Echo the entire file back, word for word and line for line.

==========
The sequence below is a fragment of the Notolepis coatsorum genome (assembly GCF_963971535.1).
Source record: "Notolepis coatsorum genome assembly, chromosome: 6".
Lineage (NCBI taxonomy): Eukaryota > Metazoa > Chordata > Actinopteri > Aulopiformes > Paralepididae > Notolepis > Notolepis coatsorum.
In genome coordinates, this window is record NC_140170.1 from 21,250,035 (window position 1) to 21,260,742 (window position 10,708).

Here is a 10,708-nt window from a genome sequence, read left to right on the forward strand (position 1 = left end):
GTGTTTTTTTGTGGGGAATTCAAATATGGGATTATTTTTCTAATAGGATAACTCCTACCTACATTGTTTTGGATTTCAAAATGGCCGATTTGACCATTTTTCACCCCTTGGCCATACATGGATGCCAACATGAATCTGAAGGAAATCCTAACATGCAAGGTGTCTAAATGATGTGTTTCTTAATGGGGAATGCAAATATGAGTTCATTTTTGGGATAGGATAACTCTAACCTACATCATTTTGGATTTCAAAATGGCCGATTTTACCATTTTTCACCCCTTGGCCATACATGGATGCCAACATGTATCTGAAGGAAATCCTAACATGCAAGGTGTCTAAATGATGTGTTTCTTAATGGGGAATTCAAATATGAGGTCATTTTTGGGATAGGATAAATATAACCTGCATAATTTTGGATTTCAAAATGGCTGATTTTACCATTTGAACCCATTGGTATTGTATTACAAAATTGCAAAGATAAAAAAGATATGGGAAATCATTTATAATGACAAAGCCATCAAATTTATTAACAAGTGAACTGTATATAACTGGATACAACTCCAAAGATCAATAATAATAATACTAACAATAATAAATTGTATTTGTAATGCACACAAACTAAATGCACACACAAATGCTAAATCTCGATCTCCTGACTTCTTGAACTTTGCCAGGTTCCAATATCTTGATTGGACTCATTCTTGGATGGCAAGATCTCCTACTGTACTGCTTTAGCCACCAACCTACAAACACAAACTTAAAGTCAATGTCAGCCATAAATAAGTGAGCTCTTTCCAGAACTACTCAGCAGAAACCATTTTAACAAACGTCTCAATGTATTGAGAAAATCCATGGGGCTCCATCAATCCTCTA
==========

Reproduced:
The sequence below is a fragment of the Notolepis coatsorum genome (assembly GCF_963971535.1).
Source record: "Notolepis coatsorum genome assembly, chromosome: 6".
Lineage (NCBI taxonomy): Eukaryota > Metazoa > Chordata > Actinopteri > Aulopiformes > Paralepididae > Notolepis > Notolepis coatsorum.
In genome coordinates, this window is record NC_140170.1 from 21,250,035 (window position 1) to 21,260,742 (window position 10,708).

Here is a 10,708-nt window from a genome sequence, read left to right on the forward strand (position 1 = left end):
GTGTTTTTTTGTGGGGAATTCAAATATGGGATTATTTTTCTAATAGGATAACTCCTACCTACATTGTTTTGGATTTCAAAATGGCCGATTTGACCATTTTTCACCCCTTGGCCATACATGGATGCCAACATGAATCTGAAGGAAATCCTAACATGCAAGGTGTCTAAATGATGTGTTTCTTAATGGGGAATGCAAATATGAGTTCATTTTTGGGATAGGATAACTCTAACCTACATCATTTTGGATTTCAAAATGGCCGATTTTACCATTTTTCACCCCTTGGCCATACATGGATGCCAACATGTATCTGAAGGAAATCCTAACATGCAAGGTGTCTAAATGATGTGTTTCTTAATGGGGAATTCAAATATGAGGTCATTTTTGGGATAGGATAAATATAACCTGCATAATTTTGGATTTCAAAATGGCTGATTTTACCATTTGAACCCATTGGTATTGTATTACAAAATTGCAAAGATAAAAAAGATATGGGAAATCATTTATAATGACAAAGCCATCAAATTTATTAACAAGTGAACTGTATATAACTGGATACAACTCCAAAGATCAATAATAATAATACTAACAATAATAAATTGTATTTGTAATGCACACAAACTAAATGCACACACAAATGCTAAATCTCGATCTCCTGACTTCTTGAACTTTGCCAGGTTCCAATATCTTGATTGGACTCATTCTTGGATGGCAAGATCTCCTACTGTACTGCTTTAGCCACCAACCTACAAACACAAACTTAAAGTCAATGTCAGCCATAAATAAGTGAGCTCTTTCCAGAACTACTCAGCAGAAACCATTTTAACAAACGTCTCAATGTATTGAGAAAATCCATGGGGCTCCATCAATCCTCTA